Moderators: Calilasseia, ADParker
Evolving wrote:Blip, intrepid pilot of light aircraft and wrangler with alligators.
Evolving wrote:Blip, intrepid pilot of light aircraft and wrangler with alligators.
romansh wrote:If you ask a chemist you might get a different answer.
It's got nothing to do with order or disorder.
http://secondlaw.oxy.edu/
I think it is a really good entry level explanation
Evolving wrote:Blip, intrepid pilot of light aircraft and wrangler with alligators.
socratus wrote:1.
Henry Poincare named the conception of "entropy " as a " surprising abstract ".
2.
Lev Landau (Dau) wrote:
" A question about the physical basis of the
entropy monotonous increasing law remains open ".
3
W. Ostwald said :" The entropy is only a shadow of energy.''
4.
The famous mathematician John von Neumann said to
"the father of information theory" Claude Shannon:
" Name it "entropy" then in discussions
you will receive solid advantage, because
nobody knows, what "entropy" basically is ".
#
It seems, scientists tackle problem of ''entropy'' in terms they exactly don't know.
============================
romansh wrote:It's got nothing to do with order or disorder.
Animavore wrote:
The early universe is like that early Guinness with low entropy and high energy.
Blip wrote:Help! How does this square with the entropy of the universe increasing?
Cito di Pense wrote:romansh wrote:It's got nothing to do with order or disorder.
Irreversibility has to do with order, and so, with probabilities. Entropy is defined in terms of probabilities, and that's why we have crank postings about entropy by socratus, who is probably some kind of determinist. But only probably.
romansh wrote:Cito di Pense wrote:romansh wrote:It's got nothing to do with order or disorder.
Irreversibility has to do with order, and so, with probabilities. Entropy is defined in terms of probabilities, and that's why we have crank postings about entropy by socratus, who is probably some kind of determinist. But only probably.
So what is the probability of having a particular order of a shuffled set of cards? Is not entropy a reflection of the number of ways a system can be shuffled rather than what is the probability of any order of that system?
Do you disagree with Lambert (my attachment) pages six and seven?
Entropy is no mystery or complicated idea. Entropy is merely the way to measure the energy that disperses or spreads out in a process (at a specific temperature). What's complicated about that?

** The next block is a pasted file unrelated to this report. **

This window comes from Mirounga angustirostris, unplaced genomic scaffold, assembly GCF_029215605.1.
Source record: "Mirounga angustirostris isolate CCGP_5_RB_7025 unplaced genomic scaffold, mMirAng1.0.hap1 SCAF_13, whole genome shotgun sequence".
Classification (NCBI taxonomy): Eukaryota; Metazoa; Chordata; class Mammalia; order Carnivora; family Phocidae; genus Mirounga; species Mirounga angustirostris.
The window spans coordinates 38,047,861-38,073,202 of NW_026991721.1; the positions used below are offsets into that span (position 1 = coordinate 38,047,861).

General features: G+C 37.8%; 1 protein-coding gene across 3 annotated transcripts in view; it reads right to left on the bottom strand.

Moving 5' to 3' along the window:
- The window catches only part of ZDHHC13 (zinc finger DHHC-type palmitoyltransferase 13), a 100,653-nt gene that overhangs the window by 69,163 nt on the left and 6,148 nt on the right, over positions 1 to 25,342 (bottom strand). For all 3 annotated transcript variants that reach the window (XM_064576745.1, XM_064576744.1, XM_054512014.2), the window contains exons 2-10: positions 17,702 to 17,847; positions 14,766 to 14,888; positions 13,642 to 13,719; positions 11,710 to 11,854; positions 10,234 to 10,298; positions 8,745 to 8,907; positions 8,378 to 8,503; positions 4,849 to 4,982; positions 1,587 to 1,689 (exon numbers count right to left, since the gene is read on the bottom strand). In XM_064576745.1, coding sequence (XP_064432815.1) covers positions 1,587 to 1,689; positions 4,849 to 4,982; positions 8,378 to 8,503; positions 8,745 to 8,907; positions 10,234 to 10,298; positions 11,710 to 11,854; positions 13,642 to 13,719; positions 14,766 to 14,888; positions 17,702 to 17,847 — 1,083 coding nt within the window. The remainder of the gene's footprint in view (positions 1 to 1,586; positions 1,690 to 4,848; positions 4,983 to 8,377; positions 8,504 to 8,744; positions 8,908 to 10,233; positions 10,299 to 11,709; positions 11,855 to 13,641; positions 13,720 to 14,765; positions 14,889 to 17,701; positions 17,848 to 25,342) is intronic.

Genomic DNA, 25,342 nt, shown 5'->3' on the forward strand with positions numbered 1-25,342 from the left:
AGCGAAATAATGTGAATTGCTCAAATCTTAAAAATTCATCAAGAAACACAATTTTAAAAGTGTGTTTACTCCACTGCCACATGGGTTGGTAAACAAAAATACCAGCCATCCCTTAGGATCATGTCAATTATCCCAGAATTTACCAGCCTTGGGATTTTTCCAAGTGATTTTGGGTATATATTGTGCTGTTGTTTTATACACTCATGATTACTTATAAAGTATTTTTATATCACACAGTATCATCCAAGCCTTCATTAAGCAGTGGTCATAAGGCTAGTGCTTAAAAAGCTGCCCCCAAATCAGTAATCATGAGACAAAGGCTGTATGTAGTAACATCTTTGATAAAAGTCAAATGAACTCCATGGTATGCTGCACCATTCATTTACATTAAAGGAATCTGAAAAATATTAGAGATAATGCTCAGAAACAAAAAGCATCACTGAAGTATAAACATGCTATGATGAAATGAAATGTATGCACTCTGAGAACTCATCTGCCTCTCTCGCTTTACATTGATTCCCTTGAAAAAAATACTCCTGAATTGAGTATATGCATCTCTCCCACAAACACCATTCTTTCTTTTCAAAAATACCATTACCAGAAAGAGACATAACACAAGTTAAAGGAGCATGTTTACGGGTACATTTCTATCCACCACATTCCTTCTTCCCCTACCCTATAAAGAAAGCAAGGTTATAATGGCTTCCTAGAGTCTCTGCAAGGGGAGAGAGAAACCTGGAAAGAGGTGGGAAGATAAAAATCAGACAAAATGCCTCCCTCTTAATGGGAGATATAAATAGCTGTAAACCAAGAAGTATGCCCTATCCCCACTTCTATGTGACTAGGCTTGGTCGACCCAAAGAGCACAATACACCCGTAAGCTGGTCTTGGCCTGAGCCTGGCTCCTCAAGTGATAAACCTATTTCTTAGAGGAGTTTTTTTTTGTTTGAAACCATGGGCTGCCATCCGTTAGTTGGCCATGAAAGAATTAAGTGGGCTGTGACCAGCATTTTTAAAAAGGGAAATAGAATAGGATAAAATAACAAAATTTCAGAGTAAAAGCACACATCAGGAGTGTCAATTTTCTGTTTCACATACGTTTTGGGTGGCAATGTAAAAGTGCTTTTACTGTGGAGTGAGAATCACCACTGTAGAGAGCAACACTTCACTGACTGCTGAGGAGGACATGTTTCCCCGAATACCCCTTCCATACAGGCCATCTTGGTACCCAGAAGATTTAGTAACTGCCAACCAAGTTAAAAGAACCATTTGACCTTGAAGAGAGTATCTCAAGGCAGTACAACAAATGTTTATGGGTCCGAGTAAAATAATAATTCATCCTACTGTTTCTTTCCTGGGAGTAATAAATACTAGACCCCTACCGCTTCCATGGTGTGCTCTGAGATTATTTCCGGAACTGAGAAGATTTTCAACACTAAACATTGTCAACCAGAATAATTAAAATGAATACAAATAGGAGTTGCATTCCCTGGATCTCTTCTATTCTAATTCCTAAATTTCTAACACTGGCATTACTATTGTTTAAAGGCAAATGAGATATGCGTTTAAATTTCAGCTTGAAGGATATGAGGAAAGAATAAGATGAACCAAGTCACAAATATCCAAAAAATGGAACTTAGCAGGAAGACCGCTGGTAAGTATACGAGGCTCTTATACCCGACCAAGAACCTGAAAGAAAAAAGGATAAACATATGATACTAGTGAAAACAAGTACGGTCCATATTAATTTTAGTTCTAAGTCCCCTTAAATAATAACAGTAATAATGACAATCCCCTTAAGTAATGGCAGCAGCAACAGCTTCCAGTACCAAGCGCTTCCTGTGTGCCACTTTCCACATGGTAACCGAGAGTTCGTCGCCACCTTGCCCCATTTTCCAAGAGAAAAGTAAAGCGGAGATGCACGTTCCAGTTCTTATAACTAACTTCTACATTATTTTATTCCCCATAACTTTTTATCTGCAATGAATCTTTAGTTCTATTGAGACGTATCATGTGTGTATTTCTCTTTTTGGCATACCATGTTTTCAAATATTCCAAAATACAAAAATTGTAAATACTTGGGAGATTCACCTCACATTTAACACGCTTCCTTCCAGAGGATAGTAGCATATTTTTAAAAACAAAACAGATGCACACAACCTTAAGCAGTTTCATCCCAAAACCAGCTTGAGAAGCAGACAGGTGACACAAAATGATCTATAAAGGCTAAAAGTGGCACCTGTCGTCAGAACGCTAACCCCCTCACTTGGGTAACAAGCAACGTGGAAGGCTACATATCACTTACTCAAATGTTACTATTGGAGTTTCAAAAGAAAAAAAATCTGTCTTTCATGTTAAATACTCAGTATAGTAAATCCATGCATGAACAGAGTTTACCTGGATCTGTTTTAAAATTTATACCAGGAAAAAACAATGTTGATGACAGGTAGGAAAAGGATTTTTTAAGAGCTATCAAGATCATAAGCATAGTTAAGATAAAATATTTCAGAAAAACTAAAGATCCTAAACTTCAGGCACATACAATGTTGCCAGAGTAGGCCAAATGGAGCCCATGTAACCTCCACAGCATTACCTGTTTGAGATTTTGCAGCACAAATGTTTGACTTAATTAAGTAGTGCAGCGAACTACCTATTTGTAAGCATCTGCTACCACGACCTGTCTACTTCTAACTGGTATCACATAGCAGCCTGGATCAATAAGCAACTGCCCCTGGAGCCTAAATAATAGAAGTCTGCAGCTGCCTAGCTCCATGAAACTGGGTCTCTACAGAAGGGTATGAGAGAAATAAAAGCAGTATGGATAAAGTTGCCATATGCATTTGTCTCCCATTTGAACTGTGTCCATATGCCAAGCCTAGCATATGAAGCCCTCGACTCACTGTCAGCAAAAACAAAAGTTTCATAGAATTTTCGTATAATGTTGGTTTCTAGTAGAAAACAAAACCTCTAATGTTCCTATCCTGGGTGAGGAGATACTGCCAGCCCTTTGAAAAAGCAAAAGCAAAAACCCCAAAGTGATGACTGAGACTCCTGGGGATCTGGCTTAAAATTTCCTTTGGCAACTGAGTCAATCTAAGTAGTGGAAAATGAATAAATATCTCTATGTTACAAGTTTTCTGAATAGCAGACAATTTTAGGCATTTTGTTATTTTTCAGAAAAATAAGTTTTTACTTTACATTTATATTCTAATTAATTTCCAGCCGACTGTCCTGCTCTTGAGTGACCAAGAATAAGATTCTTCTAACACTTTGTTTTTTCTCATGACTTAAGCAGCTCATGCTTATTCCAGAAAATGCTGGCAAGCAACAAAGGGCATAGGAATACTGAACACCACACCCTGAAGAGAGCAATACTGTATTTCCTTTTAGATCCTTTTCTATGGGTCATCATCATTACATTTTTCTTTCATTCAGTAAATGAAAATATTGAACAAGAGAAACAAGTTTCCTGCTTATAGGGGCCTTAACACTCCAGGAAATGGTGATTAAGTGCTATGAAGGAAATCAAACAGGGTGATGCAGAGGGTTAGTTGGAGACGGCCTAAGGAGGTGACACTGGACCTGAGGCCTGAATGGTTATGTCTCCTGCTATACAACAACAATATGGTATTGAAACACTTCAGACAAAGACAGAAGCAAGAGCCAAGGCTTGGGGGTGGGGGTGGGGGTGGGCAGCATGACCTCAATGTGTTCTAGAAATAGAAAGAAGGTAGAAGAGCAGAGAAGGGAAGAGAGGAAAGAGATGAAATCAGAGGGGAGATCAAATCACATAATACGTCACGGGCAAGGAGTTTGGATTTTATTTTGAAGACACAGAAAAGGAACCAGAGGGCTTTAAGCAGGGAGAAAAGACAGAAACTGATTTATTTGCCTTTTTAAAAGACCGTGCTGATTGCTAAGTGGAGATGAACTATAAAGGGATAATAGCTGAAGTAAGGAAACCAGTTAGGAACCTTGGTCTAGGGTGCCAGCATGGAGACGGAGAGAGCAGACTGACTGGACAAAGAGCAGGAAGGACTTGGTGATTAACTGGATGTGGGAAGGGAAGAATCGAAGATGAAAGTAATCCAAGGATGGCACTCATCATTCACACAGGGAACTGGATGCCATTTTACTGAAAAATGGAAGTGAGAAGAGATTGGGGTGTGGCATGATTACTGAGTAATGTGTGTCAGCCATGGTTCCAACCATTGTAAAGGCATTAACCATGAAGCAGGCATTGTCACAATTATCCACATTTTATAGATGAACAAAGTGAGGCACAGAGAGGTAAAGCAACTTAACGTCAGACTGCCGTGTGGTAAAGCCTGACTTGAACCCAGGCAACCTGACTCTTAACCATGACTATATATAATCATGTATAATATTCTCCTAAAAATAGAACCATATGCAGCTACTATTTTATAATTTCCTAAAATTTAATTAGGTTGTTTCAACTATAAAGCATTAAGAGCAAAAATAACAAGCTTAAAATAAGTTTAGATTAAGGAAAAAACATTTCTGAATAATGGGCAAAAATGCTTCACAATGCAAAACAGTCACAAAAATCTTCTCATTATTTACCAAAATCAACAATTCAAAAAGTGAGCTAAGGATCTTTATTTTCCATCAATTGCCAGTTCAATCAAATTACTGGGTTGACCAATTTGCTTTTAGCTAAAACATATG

newolder wrote:The cards can be ordered 52! ways. The probability of any individual ordering is 1/52! One is the reciprocal of the other and depends in no way on any chemistry at page 6 of that link.
The energy in a cube of ice is constantly being redistributed - in any one of a humanly incomprehensible large numbers of ways, microstates. From the above calculation via the Boltzmann equation, there are 10^1,300,000,000,000,000,000,000,000 microstates for "orderly" crystalline ice, with the energy of the ice in only in one microstate at one instant. Do you see now why it is not wise to talk about "order" and entropy in ice compared to "disorderly" water? What could be more disorderly than that incredible mess for ice of not just trillions times trillions times trillions times trillions of microstates (i.e., which would be only 10^48 !) but 10^1,300,000,000,000,000,000,000,000 ? (There are only about 10^70 particles in the entire universe!)
Cito di Pense wrote:
http://2ndlaw.oxy.edu/entropy.html
There's nothing complicated about it. The other side of that coin, of course, is that it's some feeble hand-waving that doesn't permit anyone to compute or predict or analyze anything.
romansh wrote:newolder wrote:The cards can be ordered 52! ways. The probability of any individual ordering is 1/52! One is the reciprocal of the other and depends in no way on any chemistry at page 6 of that link.
from Cito's LinkThe energy in a cube of ice is constantly being redistributed - in any one of a humanly incomprehensible large numbers of ways, microstates. From the above calculation via the Boltzmann equation, there are 10^1,300,000,000,000,000,000,000,000 microstates for "orderly" crystalline ice, with the energy of the ice in only in one microstate at one instant. Do you see now why it is not wise to talk about "order" and entropy in ice compared to "disorderly" water? What could be more disorderly than that incredible mess for ice of not just trillions times trillions times trillions times trillions of microstates (i.e., which would be only 10^48 !) but 10^1,300,000,000,000,000,000,000,000 ? (There are only about 10^70 particles in the entire universe!)
So water is 2.0/1.3 times more disorderly than ice? Lambert's point at the bottom of the page.
newolder wrote:
Interesting, but how is it connected to a shuffled deck of 52 playing cards?
Return to Astronomy & Space Science
Users viewing this topic: No registered users and 1 guest